• Teens have stated that other people’s homes is the most common setting for drinking.
  • When asked, 33% of sixth and ninth graders said that they get their alcohol from their own homes. Whether teenagers drink at home or elsewhere, any kind of underage drinking IS adolescent alcohol abuse or child alcohol abuse.
  • Lifetime alcohol abuse is greatest for those who begin drinking at the age of 14. If youth are abusing alcohol at the age of 14, the risk for developing teen alcoholism increases significantly.
  • 40 percent of teens who begin drinking at 13 years of age or younger will develop an addiction to alcohol later in life. Regrettably, some of these young drinkers will become part of the teenage alcoholism statistics BEFORE they are adults.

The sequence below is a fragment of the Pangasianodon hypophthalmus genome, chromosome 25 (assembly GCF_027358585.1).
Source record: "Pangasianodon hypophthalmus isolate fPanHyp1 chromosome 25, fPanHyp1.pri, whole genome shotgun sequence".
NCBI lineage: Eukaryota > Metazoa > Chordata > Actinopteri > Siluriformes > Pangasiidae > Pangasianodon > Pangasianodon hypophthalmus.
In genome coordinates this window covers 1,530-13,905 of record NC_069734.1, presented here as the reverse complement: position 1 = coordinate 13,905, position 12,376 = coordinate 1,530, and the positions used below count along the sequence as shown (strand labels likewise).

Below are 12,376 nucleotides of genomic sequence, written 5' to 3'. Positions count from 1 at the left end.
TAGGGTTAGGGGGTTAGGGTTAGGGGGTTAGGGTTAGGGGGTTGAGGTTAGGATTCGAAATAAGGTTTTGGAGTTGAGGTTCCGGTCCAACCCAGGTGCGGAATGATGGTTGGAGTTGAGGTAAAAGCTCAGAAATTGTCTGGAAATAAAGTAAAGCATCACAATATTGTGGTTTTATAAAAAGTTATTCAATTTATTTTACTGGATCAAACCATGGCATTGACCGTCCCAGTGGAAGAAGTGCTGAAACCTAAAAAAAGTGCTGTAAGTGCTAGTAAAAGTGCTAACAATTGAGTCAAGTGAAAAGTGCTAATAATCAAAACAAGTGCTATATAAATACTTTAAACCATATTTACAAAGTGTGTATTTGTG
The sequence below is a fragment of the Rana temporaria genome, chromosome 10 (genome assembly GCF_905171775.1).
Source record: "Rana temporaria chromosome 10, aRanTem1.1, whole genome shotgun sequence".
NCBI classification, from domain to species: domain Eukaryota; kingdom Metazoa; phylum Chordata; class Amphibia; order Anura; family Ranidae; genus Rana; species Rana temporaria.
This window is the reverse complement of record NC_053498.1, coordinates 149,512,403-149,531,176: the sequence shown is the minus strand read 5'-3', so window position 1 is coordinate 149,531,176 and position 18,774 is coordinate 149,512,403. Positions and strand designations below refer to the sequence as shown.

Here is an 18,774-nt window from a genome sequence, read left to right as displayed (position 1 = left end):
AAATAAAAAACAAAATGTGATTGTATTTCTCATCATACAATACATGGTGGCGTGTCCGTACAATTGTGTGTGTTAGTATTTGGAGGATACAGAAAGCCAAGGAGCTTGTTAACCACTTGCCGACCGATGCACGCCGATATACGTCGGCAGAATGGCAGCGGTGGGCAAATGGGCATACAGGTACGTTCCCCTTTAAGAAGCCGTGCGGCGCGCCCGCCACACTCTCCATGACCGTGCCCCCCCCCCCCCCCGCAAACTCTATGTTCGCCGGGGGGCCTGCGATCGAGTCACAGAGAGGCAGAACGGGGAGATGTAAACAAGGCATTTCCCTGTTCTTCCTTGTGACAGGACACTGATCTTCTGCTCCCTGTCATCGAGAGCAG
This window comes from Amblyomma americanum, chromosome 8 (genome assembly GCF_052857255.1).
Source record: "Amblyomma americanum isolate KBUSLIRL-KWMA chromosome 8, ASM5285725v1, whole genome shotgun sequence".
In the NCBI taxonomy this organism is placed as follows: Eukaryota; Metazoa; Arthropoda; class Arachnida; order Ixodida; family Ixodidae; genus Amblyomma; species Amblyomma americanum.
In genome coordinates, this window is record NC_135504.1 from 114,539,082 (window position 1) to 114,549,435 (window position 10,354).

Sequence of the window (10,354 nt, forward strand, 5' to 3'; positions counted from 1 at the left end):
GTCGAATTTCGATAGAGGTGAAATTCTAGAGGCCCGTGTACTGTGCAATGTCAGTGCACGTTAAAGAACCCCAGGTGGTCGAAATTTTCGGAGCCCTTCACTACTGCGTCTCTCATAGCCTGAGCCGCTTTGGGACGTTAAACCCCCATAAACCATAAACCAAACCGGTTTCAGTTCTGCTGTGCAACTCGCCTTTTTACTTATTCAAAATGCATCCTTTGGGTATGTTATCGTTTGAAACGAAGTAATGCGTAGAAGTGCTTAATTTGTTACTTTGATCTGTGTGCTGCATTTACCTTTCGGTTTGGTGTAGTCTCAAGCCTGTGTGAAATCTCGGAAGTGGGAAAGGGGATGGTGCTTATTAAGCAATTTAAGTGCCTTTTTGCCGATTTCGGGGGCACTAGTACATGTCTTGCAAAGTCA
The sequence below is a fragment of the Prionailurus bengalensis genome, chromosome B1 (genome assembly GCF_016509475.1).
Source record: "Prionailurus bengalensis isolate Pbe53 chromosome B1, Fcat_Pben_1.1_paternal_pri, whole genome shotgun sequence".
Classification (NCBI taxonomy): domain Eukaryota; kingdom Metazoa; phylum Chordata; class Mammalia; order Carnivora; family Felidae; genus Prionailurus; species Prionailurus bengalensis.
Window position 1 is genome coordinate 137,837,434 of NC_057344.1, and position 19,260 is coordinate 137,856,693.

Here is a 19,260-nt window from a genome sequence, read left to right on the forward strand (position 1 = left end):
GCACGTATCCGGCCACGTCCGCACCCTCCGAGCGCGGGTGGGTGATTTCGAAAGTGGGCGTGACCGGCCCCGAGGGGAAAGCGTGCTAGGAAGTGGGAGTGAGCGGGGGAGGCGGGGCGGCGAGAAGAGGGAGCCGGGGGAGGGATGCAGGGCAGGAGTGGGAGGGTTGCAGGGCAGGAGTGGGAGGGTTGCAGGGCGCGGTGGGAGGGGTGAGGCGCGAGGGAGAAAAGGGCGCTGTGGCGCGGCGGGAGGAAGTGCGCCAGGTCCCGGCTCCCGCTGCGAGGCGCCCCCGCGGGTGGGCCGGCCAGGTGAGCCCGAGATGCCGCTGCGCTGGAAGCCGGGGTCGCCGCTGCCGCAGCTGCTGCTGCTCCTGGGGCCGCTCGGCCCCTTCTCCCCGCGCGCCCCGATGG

• Alcohol kills 6-1/2 times more teens than all of the other illicit drugs combined.
  • Teens in grades 7 through 12 consume 35% of the wine coolers sold in the United States. Keep in mind that it is very possible to get drunk on wine coolers. And many teens who are drinking alcohol are quite possibly suffering from adolescent alcohol abuse or teen alcoholism. Stated another way, if this many teenagers are engaging in abusing drinking by drinking wine coolers, is it not possible that some of these youth are also suffering from teen alcoholism?
  • Teens who binge drink receive C’s or lower twice as often as teens who do not abuse alcohol.